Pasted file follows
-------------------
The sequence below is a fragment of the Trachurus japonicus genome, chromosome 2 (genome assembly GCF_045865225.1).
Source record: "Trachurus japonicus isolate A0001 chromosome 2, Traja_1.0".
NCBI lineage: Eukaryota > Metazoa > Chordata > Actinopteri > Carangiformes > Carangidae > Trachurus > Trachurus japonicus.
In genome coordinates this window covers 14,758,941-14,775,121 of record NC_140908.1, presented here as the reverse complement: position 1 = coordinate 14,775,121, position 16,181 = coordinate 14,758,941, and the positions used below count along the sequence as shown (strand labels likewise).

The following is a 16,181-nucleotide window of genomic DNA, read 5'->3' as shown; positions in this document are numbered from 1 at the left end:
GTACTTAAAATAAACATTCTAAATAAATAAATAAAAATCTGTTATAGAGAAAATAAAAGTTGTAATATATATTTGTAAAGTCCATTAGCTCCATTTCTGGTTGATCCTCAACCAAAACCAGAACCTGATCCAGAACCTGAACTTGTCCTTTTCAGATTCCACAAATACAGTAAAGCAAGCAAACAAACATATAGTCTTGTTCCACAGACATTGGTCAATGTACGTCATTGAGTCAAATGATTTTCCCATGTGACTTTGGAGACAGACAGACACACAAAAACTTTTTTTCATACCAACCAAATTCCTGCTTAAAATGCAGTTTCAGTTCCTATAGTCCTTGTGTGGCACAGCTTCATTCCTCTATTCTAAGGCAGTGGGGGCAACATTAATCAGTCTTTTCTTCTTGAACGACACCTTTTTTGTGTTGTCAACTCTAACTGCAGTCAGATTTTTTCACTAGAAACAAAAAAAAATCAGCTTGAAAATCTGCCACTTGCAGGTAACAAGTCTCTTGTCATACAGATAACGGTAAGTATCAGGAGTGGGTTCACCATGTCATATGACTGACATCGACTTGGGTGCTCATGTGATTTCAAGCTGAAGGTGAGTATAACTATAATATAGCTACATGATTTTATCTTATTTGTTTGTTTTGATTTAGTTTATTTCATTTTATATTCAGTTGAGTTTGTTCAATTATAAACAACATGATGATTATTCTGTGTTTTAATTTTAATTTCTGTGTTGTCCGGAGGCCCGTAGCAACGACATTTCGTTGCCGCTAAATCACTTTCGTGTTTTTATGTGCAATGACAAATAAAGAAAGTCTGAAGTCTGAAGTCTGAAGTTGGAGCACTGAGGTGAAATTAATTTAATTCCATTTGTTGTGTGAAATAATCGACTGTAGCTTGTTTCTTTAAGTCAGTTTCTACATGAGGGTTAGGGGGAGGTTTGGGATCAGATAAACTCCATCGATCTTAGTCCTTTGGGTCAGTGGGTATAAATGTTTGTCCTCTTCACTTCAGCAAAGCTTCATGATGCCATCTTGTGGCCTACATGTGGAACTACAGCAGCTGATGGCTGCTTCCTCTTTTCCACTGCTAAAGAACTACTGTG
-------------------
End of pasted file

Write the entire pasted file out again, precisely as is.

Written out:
The sequence below is a fragment of the Trachurus japonicus genome, chromosome 2 (genome assembly GCF_045865225.1).
Source record: "Trachurus japonicus isolate A0001 chromosome 2, Traja_1.0".
NCBI lineage: Eukaryota > Metazoa > Chordata > Actinopteri > Carangiformes > Carangidae > Trachurus > Trachurus japonicus.
In genome coordinates this window covers 14,758,941-14,775,121 of record NC_140908.1, presented here as the reverse complement: position 1 = coordinate 14,775,121, position 16,181 = coordinate 14,758,941, and the positions used below count along the sequence as shown (strand labels likewise).

The following is a 16,181-nucleotide window of genomic DNA, read 5'->3' as shown; positions in this document are numbered from 1 at the left end:
GTACTTAAAATAAACATTCTAAATAAATAAATAAAAATCTGTTATAGAGAAAATAAAAGTTGTAATATATATTTGTAAAGTCCATTAGCTCCATTTCTGGTTGATCCTCAACCAAAACCAGAACCTGATCCAGAACCTGAACTTGTCCTTTTCAGATTCCACAAATACAGTAAAGCAAGCAAACAAACATATAGTCTTGTTCCACAGACATTGGTCAATGTACGTCATTGAGTCAAATGATTTTCCCATGTGACTTTGGAGACAGACAGACACACAAAAACTTTTTTTCATACCAACCAAATTCCTGCTTAAAATGCAGTTTCAGTTCCTATAGTCCTTGTGTGGCACAGCTTCATTCCTCTATTCTAAGGCAGTGGGGGCAACATTAATCAGTCTTTTCTTCTTGAACGACACCTTTTTTGTGTTGTCAACTCTAACTGCAGTCAGATTTTTTCACTAGAAACAAAAAAAAATCAGCTTGAAAATCTGCCACTTGCAGGTAACAAGTCTCTTGTCATACAGATAACGGTAAGTATCAGGAGTGGGTTCACCATGTCATATGACTGACATCGACTTGGGTGCTCATGTGATTTCAAGCTGAAGGTGAGTATAACTATAATATAGCTACATGATTTTATCTTATTTGTTTGTTTTGATTTAGTTTATTTCATTTTATATTCAGTTGAGTTTGTTCAATTATAAACAACATGATGATTATTCTGTGTTTTAATTTTAATTTCTGTGTTGTCCGGAGGCCCGTAGCAACGACATTTCGTTGCCGCTAAATCACTTTCGTGTTTTTATGTGCAATGACAAATAAAGAAAGTCTGAAGTCTGAAGTCTGAAGTTGGAGCACTGAGGTGAAATTAATTTAATTCCATTTGTTGTGTGAAATAATCGACTGTAGCTTGTTTCTTTAAGTCAGTTTCTACATGAGGGTTAGGGGGAGGTTTGGGATCAGATAAACTCCATCGATCTTAGTCCTTTGGGTCAGTGGGTATAAATGTTTGTCCTCTTCACTTCAGCAAAGCTTCATGATGCCATCTTGTGGCCTACATGTGGAACTACAGCAGCTGATGGCTGCTTCCTCTTTTCCACTGCTAAAGAACTACTGTG